Customer Review

Reviewed in the United States on March 3, 2020
We've stockpiled a bunch of Lego "Creator 3-in-1" sets for our young child. Even though the sets are marked for 6+ or 7+ year olds, we introduced one of the simpler ones -- the 71-piece Blue Express train -- to our 3-year-old. (He's not a toy swallower, but we were watching carefully nonetheless.)

For many reasons, we can heartily recommend these.

With the help of both us parents, the three of us studied the instructions, identified the pieces, and patiently assembled everything. For an older child, this should be a no-brainer for them to construct on their own. The instructions are (for the most part) quite well composed.

Lego's "3-in-1" concept is an ingenious one: The same set of pieces generates three distinct designs. Here are a few of our observations and buying tips -- these apply across the board to most of the sets in the Creator series:

1. You may want to purchase multiples of some of the sets, especially if it's a set that's less than ten dollars each. This won't matter if your child (or you!) loves to disassemble and reassemble repeatedly. But if the child wants to continue playing with one of the 3 designs (especially for the trains, cars & spacecrafts), then extra sets will allow you folks to build more than one of those three designs simultaneously. Also, keep in mind that some of the sets (like the trains) snap together if you own more than one copy.

2. Keep in mind that Lego LOVES to "retire" designs quite quickly. Those that are very inexpensive initially will eventually become available only on the secondary market at higher prices. Yes I know ... by saying that I'm (literally) buying into their "spend more now" strategy, but it's worth being aware how Lego operates so that your purchase decisions are well informed.

3. The newest designs are often the cheapest (at first), and the 3-in-1 sets are orders of magnitude less expensive than Lego's branded, large-scale projects. Most of the online and big-box stores (not including Lego's) will price these at the exact same amount, but it's still worth shopping around. And we found that these sets can be really discounted on Black Friday / Cyber Monday. Lego itself does have special sales, so it's worth being on their e-mail list.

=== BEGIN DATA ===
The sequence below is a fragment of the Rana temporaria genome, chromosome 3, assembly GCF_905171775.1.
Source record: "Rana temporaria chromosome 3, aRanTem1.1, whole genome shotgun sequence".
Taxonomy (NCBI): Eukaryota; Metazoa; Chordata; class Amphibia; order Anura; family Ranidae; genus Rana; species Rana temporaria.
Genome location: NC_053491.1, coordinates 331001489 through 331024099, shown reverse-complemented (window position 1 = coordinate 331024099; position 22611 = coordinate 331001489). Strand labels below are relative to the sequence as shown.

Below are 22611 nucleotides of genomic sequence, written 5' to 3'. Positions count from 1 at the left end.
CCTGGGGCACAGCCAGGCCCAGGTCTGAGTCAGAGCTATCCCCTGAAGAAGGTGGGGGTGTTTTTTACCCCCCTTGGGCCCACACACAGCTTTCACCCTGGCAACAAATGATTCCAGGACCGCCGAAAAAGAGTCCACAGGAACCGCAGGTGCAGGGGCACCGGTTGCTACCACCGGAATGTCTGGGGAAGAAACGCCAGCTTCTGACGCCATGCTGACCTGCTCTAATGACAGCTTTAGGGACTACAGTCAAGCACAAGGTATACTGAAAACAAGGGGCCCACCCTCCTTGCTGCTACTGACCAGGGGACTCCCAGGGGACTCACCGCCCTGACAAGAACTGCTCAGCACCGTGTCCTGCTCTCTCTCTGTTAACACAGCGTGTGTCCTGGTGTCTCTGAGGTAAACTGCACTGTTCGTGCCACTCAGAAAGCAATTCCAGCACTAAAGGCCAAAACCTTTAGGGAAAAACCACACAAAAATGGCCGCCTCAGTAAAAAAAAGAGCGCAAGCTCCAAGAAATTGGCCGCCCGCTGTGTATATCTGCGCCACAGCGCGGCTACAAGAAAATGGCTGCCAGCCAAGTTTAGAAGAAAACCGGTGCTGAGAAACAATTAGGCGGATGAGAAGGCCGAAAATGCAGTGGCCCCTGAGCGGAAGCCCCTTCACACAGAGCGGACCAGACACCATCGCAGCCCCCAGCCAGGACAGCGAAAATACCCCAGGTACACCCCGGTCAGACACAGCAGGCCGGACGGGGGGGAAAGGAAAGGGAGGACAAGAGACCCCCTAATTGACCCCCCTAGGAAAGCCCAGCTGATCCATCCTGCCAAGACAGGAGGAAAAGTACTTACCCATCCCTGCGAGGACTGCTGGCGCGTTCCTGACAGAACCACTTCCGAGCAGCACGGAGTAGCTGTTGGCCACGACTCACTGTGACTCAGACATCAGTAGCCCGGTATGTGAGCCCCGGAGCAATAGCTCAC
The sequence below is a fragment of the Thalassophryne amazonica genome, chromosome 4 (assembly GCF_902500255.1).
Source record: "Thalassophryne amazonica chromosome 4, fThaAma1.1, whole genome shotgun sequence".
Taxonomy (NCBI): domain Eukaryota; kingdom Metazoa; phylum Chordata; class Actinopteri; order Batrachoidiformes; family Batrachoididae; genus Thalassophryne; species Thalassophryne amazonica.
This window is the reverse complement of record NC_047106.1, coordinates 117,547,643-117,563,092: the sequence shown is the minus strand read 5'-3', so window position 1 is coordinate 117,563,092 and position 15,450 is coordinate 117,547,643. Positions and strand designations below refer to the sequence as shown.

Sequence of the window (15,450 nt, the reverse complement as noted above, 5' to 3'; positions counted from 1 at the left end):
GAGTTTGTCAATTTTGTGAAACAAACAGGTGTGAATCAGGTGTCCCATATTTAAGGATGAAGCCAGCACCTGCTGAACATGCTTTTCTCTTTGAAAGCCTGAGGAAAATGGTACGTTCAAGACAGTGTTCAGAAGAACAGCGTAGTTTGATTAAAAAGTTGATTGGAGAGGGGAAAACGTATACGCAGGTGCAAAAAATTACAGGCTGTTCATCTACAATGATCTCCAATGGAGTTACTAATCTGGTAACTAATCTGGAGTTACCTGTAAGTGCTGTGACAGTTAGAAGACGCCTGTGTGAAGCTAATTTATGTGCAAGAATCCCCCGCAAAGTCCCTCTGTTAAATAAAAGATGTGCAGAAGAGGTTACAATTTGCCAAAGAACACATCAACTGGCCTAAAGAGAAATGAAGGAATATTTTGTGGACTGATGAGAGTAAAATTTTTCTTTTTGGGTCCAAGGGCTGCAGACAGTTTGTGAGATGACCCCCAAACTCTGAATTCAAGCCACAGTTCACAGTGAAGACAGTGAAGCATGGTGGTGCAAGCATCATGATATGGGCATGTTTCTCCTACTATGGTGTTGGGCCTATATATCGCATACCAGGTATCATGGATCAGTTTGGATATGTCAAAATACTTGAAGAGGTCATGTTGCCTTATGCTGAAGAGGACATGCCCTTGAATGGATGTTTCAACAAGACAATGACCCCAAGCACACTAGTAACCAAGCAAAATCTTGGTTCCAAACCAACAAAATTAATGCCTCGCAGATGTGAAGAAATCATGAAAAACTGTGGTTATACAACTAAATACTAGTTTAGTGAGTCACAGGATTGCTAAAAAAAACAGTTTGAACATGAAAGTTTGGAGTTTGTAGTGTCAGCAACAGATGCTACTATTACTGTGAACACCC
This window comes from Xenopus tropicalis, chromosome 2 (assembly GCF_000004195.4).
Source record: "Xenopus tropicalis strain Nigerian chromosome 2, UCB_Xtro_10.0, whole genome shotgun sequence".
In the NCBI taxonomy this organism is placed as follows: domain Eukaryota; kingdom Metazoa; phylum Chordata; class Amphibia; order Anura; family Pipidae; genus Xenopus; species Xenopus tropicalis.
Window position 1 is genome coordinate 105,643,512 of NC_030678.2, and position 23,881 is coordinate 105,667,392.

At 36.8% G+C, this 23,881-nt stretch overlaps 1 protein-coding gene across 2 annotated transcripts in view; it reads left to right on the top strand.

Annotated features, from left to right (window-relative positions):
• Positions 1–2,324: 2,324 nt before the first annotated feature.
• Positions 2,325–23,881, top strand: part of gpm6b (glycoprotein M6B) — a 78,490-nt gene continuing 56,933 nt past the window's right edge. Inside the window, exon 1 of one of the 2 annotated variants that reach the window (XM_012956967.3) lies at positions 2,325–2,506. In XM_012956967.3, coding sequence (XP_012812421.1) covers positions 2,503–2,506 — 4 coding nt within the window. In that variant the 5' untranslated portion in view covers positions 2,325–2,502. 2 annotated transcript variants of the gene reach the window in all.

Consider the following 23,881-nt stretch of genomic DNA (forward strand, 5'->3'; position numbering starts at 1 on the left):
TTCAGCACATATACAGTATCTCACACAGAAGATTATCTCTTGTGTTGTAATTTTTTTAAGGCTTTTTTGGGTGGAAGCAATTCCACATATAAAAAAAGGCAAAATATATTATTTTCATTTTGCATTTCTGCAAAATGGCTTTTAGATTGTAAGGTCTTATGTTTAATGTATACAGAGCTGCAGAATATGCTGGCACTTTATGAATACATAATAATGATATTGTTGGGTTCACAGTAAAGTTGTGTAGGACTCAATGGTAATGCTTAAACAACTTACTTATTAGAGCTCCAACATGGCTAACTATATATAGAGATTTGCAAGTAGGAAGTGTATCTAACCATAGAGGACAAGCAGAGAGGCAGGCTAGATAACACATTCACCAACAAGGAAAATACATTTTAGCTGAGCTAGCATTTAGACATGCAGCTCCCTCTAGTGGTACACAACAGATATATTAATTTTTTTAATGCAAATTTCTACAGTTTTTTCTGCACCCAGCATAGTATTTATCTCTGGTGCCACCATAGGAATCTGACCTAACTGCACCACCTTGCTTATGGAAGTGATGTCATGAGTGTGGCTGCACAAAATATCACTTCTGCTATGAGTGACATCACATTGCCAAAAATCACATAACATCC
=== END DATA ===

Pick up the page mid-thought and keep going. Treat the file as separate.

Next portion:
4. Do your Amazon search using "Lego Creator" and you'll see all the current offerings at once. The sets vary from simple (70 pieces) to more complex (many hundreds of pieces). Our favorites are the trains and planes, but you and your kids may find some of the other designs really imaginative. The Space Shuttle one is way cool.

5. The webpage for each product shows the box exteriors, which have excellent images of the three variations. That's often the main criteria -- in addition to price -- that leads us to select one rather than another.

6. I was a Lego purist as a child ... someone who only built projects from generic pieces. So, when the selection of "branded" designs from Lego exploded in recent years (think Star Wars or Disney), I was a bit repulsed by all of these custom projects. I'm still not big on big-name sets, but the Creator line changed my way of thinking about using Lego.

7. For goodness sake, if you buy a bunch of sets on Black Friday and intend to space out the gift-giving, find a safe hiding space! Our boy spotted half-a-dozen in our closet when he turned three, and the negotiations at that point were fierce (and he's a reasonable guy).

8. If you ever experience Kinder Egg toys during their heyday of creativity, these Lego sets will remind you of that same design concept. Basically, as the last pieces fit into place, the reaction is always, "Wow! That works!"
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